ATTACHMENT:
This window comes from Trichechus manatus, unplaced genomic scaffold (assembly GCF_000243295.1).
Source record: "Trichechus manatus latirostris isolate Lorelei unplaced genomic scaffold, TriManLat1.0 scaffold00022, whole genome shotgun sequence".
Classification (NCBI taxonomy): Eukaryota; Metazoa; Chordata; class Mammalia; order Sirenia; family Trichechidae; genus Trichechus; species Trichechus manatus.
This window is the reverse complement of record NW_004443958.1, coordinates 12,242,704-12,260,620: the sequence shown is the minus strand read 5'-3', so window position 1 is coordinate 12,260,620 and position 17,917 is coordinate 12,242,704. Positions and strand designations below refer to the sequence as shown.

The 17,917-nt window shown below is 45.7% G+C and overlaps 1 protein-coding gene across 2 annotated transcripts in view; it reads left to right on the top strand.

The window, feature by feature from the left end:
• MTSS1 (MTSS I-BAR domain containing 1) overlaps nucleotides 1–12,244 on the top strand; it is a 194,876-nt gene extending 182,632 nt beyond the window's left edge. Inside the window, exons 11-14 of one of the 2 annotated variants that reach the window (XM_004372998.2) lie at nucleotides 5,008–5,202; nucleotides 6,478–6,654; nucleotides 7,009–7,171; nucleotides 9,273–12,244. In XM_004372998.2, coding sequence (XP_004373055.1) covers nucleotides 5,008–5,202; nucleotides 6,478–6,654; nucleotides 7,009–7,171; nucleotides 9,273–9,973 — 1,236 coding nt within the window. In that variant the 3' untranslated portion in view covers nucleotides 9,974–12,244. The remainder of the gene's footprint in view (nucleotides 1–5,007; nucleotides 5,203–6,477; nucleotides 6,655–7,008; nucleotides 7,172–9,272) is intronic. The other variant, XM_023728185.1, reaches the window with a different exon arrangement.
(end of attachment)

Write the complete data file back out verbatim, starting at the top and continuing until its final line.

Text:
This window comes from Trichechus manatus, unplaced genomic scaffold (assembly GCF_000243295.1).
Source record: "Trichechus manatus latirostris isolate Lorelei unplaced genomic scaffold, TriManLat1.0 scaffold00022, whole genome shotgun sequence".
Classification (NCBI taxonomy): Eukaryota; Metazoa; Chordata; class Mammalia; order Sirenia; family Trichechidae; genus Trichechus; species Trichechus manatus.
This window is the reverse complement of record NW_004443958.1, coordinates 12,242,704-12,260,620: the sequence shown is the minus strand read 5'-3', so window position 1 is coordinate 12,260,620 and position 17,917 is coordinate 12,242,704. Positions and strand designations below refer to the sequence as shown.

The 17,917-nt window shown below is 45.7% G+C and overlaps 1 protein-coding gene across 2 annotated transcripts in view; it reads left to right on the top strand.

The window, feature by feature from the left end:
• MTSS1 (MTSS I-BAR domain containing 1) overlaps nucleotides 1–12,244 on the top strand; it is a 194,876-nt gene extending 182,632 nt beyond the window's left edge. Inside the window, exons 11-14 of one of the 2 annotated variants that reach the window (XM_004372998.2) lie at nucleotides 5,008–5,202; nucleotides 6,478–6,654; nucleotides 7,009–7,171; nucleotides 9,273–12,244. In XM_004372998.2, coding sequence (XP_004373055.1) covers nucleotides 5,008–5,202; nucleotides 6,478–6,654; nucleotides 7,009–7,171; nucleotides 9,273–9,973 — 1,236 coding nt within the window. In that variant the 3' untranslated portion in view covers nucleotides 9,974–12,244. The remainder of the gene's footprint in view (nucleotides 1–5,007; nucleotides 5,203–6,477; nucleotides 6,655–7,008; nucleotides 7,172–9,272) is intronic. The other variant, XM_023728185.1, reaches the window with a different exon arrangement.